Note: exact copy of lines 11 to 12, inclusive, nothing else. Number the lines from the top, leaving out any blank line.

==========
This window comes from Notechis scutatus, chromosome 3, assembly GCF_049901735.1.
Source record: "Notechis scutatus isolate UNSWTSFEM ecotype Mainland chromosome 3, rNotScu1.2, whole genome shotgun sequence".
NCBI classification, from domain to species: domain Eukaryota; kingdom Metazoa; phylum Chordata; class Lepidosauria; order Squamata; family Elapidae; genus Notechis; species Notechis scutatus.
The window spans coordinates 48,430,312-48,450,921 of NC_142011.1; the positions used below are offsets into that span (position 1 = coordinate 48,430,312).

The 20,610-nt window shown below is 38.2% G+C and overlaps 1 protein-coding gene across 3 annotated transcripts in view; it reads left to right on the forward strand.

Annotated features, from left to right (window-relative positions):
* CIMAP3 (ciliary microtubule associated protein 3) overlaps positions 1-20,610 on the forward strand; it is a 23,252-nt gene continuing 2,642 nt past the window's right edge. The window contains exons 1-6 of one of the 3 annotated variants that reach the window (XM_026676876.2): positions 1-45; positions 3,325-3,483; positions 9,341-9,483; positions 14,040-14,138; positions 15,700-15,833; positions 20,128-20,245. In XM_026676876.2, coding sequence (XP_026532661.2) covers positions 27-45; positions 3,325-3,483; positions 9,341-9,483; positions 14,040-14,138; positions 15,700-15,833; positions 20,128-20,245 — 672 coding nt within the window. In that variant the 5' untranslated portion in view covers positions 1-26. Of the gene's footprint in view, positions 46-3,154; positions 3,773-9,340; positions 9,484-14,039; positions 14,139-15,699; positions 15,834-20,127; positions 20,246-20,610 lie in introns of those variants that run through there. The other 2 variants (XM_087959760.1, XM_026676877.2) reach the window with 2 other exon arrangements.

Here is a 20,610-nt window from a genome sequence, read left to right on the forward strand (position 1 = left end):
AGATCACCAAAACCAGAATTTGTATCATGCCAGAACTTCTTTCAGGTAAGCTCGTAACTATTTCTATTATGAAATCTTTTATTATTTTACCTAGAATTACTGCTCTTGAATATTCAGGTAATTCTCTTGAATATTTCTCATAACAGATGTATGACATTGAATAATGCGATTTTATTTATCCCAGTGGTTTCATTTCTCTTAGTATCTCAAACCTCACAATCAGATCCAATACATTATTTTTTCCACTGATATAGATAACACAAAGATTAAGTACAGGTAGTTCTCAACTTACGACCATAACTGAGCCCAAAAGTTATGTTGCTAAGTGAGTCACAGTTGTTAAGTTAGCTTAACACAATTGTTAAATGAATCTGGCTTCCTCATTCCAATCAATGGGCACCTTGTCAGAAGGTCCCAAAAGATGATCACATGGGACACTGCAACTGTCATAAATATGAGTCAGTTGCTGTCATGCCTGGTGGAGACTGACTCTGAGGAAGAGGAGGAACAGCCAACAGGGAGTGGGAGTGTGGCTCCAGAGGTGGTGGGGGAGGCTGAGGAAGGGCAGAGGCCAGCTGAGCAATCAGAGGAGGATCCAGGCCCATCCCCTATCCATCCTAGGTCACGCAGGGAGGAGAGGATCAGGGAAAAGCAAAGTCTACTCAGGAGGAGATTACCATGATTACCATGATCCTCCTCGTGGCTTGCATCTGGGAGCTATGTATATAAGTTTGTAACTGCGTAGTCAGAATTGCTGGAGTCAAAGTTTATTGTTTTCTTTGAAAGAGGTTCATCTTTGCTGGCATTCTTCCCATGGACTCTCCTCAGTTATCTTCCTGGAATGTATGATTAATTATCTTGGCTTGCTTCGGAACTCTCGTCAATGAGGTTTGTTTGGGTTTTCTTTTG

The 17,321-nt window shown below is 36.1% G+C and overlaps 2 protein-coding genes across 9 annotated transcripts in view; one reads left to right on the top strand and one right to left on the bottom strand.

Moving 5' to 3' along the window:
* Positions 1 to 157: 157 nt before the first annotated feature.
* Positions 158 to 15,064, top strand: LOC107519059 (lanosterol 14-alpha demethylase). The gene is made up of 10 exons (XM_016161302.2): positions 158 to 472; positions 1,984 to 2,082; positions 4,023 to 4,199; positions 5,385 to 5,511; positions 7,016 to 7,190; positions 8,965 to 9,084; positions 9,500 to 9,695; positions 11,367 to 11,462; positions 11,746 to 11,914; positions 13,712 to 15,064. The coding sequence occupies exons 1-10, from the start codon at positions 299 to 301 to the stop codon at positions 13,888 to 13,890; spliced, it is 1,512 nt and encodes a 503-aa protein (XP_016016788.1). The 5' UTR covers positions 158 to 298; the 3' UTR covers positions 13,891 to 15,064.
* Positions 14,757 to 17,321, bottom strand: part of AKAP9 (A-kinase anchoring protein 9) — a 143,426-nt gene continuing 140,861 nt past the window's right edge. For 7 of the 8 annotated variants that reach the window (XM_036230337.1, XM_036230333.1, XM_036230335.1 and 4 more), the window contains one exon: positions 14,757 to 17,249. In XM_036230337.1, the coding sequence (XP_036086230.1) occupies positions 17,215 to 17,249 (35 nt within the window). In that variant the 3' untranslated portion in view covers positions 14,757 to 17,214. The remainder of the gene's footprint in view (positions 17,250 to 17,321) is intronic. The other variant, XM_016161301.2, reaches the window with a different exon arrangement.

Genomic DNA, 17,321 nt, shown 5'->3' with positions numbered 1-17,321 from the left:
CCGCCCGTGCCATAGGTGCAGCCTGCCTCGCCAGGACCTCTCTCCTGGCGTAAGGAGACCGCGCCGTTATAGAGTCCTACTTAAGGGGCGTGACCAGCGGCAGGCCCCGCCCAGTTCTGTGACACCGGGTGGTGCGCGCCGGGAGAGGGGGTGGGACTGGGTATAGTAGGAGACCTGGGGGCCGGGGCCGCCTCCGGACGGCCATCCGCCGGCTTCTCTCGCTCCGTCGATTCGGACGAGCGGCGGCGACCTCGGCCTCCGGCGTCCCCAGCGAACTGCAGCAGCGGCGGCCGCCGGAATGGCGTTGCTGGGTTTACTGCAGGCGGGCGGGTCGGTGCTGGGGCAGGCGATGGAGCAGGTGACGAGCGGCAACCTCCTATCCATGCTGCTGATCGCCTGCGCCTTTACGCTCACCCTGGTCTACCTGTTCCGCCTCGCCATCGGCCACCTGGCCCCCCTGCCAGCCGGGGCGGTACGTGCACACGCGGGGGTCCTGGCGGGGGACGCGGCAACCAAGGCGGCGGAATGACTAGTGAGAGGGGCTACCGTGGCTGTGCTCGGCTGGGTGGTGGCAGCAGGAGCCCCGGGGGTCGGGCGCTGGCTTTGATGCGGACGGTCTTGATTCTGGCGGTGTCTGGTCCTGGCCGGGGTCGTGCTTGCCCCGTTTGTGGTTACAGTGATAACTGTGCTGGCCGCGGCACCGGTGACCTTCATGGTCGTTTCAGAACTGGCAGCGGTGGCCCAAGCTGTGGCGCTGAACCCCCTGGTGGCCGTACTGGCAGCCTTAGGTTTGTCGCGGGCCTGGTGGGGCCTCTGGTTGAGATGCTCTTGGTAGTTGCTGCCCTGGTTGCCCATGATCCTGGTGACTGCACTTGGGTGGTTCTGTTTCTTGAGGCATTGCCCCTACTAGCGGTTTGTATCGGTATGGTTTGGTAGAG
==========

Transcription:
Moving 5' to 3' along the window:
* Positions 1 to 157: 157 nt before the first annotated feature.